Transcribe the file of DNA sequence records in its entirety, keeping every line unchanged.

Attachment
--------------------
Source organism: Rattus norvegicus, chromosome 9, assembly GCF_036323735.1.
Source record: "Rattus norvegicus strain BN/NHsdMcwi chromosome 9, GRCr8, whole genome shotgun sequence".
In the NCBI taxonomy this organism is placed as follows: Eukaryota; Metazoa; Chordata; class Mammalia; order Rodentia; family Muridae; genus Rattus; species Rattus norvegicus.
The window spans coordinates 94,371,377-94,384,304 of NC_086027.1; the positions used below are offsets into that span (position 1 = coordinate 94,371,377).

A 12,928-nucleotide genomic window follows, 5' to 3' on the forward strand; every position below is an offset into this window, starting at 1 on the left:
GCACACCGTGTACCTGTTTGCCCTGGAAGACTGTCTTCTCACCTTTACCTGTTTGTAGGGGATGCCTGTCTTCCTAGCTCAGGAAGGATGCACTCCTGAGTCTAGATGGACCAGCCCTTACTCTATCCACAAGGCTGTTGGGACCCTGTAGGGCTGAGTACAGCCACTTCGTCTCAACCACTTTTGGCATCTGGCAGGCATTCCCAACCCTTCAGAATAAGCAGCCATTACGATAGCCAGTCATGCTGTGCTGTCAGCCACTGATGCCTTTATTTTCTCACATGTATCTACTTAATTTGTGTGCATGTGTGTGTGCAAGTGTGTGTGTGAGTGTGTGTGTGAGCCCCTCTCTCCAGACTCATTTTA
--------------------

Source organism: Rattus norvegicus, chromosome 9, assembly GCF_036323735.1.
Source record: "Rattus norvegicus strain BN/NHsdMcwi chromosome 9, GRCr8, whole genome shotgun sequence".
In the NCBI taxonomy this organism is placed as follows: Eukaryota; Metazoa; Chordata; class Mammalia; order Rodentia; family Muridae; genus Rattus; species Rattus norvegicus.
The window spans coordinates 94,371,377-94,384,304 of NC_086027.1; the positions used below are offsets into that span (position 1 = coordinate 94,371,377).

A 12,928-nucleotide genomic window follows, 5' to 3' on the forward strand; every position below is an offset into this window, starting at 1 on the left:
GCACACCGTGTACCTGTTTGCCCTGGAAGACTGTCTTCTCACCTTTACCTGTTTGTAGGGGATGCCTGTCTTCCTAGCTCAGGAAGGATGCACTCCTGAGTCTAGATGGACCAGCCCTTACTCTATCCACAAGGCTGTTGGGACCCTGTAGGGCTGAGTACAGCCACTTCGTCTCAACCACTTTTGGCATCTGGCAGGCATTCCCAACCCTTCAGAATAAGCAGCCATTACGATAGCCAGTCATGCTGTGCTGTCAGCCACTGATGCCTTTATTTTCTCACATGTATCTACTTAATTTGTGTGCATGTGTGTGTGCAAGTGTGTGTGTGAGTGTGTGTGTGAGCCCCTCTCTCCAGACTCATTTTA